It's that time of year again. Teams are breaking camp, roster "bubble" players are looking forward to showing their stuff in the final game of the preseason, and the kickoff to the regular season is just around the corner. So are teams' final roster cuts, which will reduce the total NFL labor force by almost 35% (anyone else see the irony of this happening over Labor Day Weekend?).
Naturally, you're wondering which players are good enough to crack our beloved World Champion Packers' 53 man roster. The following is my best guess as to who Ted Thompson and Mike McCarthy are ready to roll with in 2011 on the way to Green Bay's second straight Super Bowl victory.
(Note: A * next to a player's name indicates that he is an absolute, stone-cold lock for the roster in my eyes. If one of these players are cut, I would be shocked.)
This was the easy part. Flynn is a top backup QB entering the final year of his rookie contract and his clipboard-holding days are numbered. Harrell has made leaps and bounds from his first year on the practice squad to now. Green Bay can't leave him there this season and risk losing him too. And yeah. It's safe to say the reigning Super Bowl MVP's roster spot is safe.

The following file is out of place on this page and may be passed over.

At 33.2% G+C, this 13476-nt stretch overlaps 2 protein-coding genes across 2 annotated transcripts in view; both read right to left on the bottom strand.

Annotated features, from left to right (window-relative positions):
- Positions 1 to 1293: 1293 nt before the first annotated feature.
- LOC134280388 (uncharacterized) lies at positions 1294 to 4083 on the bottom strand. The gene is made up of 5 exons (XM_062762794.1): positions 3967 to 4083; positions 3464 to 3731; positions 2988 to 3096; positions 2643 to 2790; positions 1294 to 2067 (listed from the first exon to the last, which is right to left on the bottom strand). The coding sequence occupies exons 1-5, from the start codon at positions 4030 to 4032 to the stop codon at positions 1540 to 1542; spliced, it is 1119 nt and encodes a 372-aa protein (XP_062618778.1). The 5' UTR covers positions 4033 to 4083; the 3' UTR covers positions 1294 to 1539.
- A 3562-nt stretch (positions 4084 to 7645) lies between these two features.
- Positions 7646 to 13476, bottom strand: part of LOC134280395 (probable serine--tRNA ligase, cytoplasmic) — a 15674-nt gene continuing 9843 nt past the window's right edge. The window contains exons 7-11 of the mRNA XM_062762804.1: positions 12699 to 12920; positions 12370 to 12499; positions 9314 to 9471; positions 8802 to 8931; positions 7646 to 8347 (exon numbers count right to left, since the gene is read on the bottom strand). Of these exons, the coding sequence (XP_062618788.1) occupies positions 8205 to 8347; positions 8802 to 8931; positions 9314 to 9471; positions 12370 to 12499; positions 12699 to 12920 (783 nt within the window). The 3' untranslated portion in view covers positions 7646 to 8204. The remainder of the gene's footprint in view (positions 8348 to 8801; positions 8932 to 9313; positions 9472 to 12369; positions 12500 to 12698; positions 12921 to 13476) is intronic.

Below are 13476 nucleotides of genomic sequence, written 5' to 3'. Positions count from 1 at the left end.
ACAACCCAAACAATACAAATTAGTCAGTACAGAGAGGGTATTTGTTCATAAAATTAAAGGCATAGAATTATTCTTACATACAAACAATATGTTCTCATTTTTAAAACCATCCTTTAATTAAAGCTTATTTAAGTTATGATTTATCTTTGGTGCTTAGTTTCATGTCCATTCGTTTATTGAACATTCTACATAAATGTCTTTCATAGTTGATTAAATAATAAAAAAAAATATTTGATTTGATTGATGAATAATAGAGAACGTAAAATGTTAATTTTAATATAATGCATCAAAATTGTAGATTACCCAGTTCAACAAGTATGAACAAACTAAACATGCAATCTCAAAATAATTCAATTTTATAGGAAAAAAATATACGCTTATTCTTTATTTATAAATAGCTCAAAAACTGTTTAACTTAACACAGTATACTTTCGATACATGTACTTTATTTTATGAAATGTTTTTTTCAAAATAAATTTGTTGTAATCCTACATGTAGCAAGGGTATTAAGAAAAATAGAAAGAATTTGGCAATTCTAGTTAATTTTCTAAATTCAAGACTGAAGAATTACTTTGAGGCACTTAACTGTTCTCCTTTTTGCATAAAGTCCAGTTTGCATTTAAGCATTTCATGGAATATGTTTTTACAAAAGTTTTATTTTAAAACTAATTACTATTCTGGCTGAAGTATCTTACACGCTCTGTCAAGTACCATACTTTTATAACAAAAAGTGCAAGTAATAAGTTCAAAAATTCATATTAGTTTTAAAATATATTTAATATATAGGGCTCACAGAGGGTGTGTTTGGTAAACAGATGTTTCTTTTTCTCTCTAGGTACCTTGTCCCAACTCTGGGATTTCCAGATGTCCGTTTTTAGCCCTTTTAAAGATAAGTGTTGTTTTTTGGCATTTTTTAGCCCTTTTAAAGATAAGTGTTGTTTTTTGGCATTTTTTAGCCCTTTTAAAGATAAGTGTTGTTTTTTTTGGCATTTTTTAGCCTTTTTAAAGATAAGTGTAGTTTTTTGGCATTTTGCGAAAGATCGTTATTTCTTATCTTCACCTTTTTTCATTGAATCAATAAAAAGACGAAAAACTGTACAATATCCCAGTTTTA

|Bye bye, Quinn Johnson.|
This is the year the Packers finally don't keep more than one FB and Quinn Johnson gets the ax. Grant and Starks look to be 1 and 1A, with Starks having a slight advantage to this point. Alex Green will get some opportunities as a third down back and a kickoff returner. But did you notice that Starks was in on third down with the first string at Indianapolis?
This is where it starts to get tricky. Five tight ends sounds crazy, but it's arguably the most valuable position on a roster. Jermichael is obviously a lock. No one can do what he does. He's too big for corners and safties and too fast for linebackers (and many safeties). Finley is a weapon that defenses don't have an answer for. Surprisingly enough, the only other lock in this group is rookie 7th round draft pick, Ryan Taylor. Taylor has entrenched himself on nearly every 1st team special teams units and has also been a pleasant surprise as a receiver. Quarless should make the roster based on potential and the fact that he's the only TE with extensive game experience behind Finley. Williams came on strong early in camp, but has faded of late. Still, it's hard to imagine Green Bay cutting a 5th round pick with great receiving potential. That brings us to Tom Crabtree. A fan favorite, Crabtree does the dirty work and is by far the best blocker of the bunch. Coupled with his valuable contributions on special teams, and the fact that he's Tweeted me back on a couple of different occasions, Tom Crabtree makes the cut.
|No room for the promising West in the Packers'|
talented WR corps.